Great River

Great River
Returning to the United States at 27 years of age with a new life partner Elke Weber; soon to be Elke Lesso and mother of my son Karsten - our first sight was of an Armada traveling the Hudson River on the 4th of July 1976. Then later in Pittsburgh, home for the next three months, one of our day journeys led us to walking along the Allegheny River - the southern bank east of Pittsburgh. There we noticed a slue of pollished and smooth cocoa brown stones, just west of Lock Number 2. These stones maintained a size consistency at no larger than an apricot, to stones the size of a pea. We collected more than a thousand stones at our apartment in East Liberty. A great river indeed to have pollished this swath of stone.




Weighing the largest and snailest stones two fundamentals emerged, 0.5 grams and 44 grams. Then I began searching for harnonic series steps by weight and found the 44g stone produced the best result because it was, after all, the largest stone. With the 0.5g stone set at 1, then adding two fundamentals at multiples of 3 and 5, now the set of fundamental stones was four, 0.5g 1.5g 2.5g 44g. Four harmonic necklaces marked with their series identifier and harmonic numbers. The 44g stone develops in a harmonic series that divides in half, in thirds and down to sixteenths. Each of the smaller stones steps to an arithmetic series from 1 to 16. This set of four describes three overtone rows and one undertone row, three are major scale oriented and one has a minor scale orientation. This arrangement of stones starting with the smallest stone contains the overtone row from 1 to 16. The undertone row from 1 to 1/16 is set for the largest stone, four sets of sixteen stones, sixty-four stones, sixty-four tones.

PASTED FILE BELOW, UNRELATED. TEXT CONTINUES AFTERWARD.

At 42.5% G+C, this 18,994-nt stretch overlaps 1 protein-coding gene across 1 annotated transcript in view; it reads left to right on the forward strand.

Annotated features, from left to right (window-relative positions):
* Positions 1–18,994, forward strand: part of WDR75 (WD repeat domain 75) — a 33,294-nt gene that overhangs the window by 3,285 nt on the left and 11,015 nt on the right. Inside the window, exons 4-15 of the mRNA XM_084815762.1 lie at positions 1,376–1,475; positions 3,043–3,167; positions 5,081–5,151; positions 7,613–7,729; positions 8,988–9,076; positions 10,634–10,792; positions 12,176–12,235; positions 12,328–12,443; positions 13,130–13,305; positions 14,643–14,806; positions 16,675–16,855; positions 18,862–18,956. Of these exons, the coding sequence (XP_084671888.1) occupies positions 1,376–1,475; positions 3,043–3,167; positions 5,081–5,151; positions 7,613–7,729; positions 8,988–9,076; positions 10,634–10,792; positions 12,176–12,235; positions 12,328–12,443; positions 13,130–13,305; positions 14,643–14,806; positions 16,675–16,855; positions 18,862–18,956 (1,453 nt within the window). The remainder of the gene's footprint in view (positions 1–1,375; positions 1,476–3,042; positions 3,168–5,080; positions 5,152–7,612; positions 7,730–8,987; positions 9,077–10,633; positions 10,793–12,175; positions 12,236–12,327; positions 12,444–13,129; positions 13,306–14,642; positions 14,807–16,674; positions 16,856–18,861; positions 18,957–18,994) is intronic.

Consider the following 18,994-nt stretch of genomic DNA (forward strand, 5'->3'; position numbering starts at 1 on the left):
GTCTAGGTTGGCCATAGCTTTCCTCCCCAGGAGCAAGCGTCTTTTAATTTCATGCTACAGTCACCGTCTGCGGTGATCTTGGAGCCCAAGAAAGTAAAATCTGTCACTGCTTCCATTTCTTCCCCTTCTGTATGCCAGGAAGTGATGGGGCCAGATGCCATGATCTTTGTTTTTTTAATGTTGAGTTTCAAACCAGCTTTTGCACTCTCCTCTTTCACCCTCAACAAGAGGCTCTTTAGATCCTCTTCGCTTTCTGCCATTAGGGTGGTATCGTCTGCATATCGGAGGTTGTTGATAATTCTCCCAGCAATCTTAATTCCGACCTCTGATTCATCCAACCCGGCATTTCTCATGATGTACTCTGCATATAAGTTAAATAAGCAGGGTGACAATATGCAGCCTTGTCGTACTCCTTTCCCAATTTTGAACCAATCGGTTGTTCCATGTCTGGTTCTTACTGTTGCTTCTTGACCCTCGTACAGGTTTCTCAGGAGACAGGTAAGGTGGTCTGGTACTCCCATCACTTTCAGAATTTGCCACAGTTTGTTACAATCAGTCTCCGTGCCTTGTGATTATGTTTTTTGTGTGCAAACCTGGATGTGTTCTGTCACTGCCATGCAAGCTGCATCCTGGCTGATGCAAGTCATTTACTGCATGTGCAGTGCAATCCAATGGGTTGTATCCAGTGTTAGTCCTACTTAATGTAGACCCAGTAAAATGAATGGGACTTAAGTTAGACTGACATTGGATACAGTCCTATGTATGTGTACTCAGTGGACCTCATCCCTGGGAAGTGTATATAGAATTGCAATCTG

All of the stones gathered were not used and there were buckets of them. They perhaps remain there still directly outside our once occupied East Liberty apartment. Where they were poured at the base of a rainspout, near the front of the house, to fill a small canyon of erosion created during a series of great Pennsylvania downpours that summer.




For the next 10 years I used the singing stones as silent instruments. They describe a very personal music for the eye and the ear that I call AImost Music. Performances are executed in complete silence while being particularly observant for partial tone durations and combinations and focusing on the stones alignment after a toss of four or more.




In spring 1987 I separated the stones geometrically according to size into four new groups, then tossed them all onto a large piece of paperboard. I would have to pick up all of the stones and arrange to toss them three times before all had landed within the 40"x32" paperboard. Drawing a circle around the spot where each stone landed, carefully color coding by size-group, weight and series produced a colorful index of the toss.
Durations now set for the four size groups at 24 seconds, 14.25 seconds, 8.5 seconds and 6.5 seconds. The position of a stone on the paperboard determined its placement in musical time and its weight determined a tonal value. A transcription to standard musical notation served as a steptime input to a sequencer for playback. I chose C for the fundamental of the 5 gram stone and the other fundamentals followed as G, E, and F#. Although microtonality is here prescribed a well-tempered tuning was used throughout pending the availability of great sounding and easily tunable instruments.




I assembled four scores for the live performance. These scores are based upon tonal values for the horizontal overlap of stones. The scores are prepared in whole note values to allow the performers a rhythmic improvisation to accompany the strings of the loaded sequencer tracks.


Great River was performed early in the Spring of 1987 at the Park Plaza Hotel in Los Angeles with Dick Dunlap playing an Ensoniq Mirage percussive piano and mixing the performance through two Yanaha SPX-90 processors. Hans Reumschuessel played processed cello and Tony Selvage played electric violin. Drew Lesso played DX7 horns and a Yanaha QX5 sequencer at various tempos, triggering stacked and percussive sampled strings. The same setup was performed at the Cologne Philharmonic by Ensemble Köln in 1988 as part of the International Computer Music Conference.